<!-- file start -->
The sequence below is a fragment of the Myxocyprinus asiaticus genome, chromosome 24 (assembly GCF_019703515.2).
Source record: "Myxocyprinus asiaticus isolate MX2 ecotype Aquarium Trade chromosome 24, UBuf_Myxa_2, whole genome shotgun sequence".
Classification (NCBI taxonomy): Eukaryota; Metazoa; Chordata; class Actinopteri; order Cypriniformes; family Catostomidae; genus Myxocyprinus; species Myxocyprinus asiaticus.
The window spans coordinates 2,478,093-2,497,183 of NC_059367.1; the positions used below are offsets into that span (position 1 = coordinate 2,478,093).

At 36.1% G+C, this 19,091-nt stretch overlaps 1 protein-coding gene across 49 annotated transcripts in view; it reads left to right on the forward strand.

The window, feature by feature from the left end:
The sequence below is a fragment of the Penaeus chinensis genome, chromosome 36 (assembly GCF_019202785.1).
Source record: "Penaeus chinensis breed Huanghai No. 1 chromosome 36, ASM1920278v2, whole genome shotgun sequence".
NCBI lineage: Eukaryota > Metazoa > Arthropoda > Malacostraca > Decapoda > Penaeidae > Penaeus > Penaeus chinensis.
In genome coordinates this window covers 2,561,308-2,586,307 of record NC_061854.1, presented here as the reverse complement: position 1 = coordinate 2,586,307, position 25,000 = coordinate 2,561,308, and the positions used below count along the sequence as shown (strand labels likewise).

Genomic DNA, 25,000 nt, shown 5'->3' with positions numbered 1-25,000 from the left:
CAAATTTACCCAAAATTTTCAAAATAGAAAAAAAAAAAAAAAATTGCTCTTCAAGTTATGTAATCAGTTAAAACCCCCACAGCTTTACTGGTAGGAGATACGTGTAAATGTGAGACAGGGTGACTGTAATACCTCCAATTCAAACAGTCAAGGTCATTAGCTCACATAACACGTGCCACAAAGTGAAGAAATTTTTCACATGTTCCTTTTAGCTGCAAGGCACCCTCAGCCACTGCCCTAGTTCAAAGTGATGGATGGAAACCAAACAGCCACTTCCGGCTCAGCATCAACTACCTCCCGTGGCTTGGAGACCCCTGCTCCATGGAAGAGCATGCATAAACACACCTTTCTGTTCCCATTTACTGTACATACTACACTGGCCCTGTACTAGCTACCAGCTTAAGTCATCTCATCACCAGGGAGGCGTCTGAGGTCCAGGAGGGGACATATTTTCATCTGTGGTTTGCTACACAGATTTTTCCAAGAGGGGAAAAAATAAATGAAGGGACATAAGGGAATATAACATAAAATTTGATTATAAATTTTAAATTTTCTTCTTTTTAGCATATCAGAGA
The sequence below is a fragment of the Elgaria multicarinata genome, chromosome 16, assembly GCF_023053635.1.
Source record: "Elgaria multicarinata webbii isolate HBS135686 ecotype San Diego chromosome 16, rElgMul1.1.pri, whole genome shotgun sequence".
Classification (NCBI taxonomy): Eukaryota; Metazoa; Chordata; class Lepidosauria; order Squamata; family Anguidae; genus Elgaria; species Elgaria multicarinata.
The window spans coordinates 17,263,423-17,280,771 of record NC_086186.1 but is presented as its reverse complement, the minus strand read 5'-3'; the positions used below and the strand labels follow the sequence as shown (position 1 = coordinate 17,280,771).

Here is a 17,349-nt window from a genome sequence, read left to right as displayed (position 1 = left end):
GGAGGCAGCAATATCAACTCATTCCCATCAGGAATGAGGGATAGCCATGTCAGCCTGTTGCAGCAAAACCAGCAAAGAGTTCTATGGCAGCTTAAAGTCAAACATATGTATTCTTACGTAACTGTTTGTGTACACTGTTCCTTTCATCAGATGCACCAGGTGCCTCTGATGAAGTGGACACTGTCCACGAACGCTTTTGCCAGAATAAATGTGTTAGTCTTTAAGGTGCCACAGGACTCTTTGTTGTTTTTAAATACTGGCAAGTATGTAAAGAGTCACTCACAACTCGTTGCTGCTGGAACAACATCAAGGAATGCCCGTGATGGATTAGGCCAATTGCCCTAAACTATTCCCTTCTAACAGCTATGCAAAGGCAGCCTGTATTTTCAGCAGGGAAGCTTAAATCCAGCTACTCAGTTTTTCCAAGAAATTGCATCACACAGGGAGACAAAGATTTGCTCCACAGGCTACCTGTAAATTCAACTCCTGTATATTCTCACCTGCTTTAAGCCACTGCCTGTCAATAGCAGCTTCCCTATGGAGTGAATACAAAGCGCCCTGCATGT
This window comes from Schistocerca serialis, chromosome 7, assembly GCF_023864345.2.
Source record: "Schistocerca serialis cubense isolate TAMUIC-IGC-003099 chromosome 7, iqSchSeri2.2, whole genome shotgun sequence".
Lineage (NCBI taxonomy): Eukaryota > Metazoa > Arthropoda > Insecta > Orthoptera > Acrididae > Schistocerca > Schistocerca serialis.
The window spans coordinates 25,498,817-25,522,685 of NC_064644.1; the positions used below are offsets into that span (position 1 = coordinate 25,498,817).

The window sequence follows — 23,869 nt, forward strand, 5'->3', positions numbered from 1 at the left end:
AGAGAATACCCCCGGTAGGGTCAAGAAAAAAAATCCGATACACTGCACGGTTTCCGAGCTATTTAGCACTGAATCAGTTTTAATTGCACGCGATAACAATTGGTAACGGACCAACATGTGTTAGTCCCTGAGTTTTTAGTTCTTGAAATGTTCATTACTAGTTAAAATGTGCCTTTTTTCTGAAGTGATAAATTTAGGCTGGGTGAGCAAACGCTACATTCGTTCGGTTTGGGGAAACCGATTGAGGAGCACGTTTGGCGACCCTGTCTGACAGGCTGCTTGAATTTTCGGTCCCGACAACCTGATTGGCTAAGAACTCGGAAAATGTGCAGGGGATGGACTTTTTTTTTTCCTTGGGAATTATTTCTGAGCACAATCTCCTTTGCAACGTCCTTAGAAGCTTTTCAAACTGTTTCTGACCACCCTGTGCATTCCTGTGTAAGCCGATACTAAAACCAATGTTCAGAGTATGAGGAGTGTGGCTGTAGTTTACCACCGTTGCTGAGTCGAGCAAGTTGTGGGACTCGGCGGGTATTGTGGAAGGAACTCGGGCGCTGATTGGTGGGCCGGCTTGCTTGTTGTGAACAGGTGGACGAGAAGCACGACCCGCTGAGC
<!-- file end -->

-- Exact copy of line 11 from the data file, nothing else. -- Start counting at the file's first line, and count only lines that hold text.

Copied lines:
Genomic DNA, 25,000 nt, shown 5'->3' with positions numbered 1-25,000 from the left: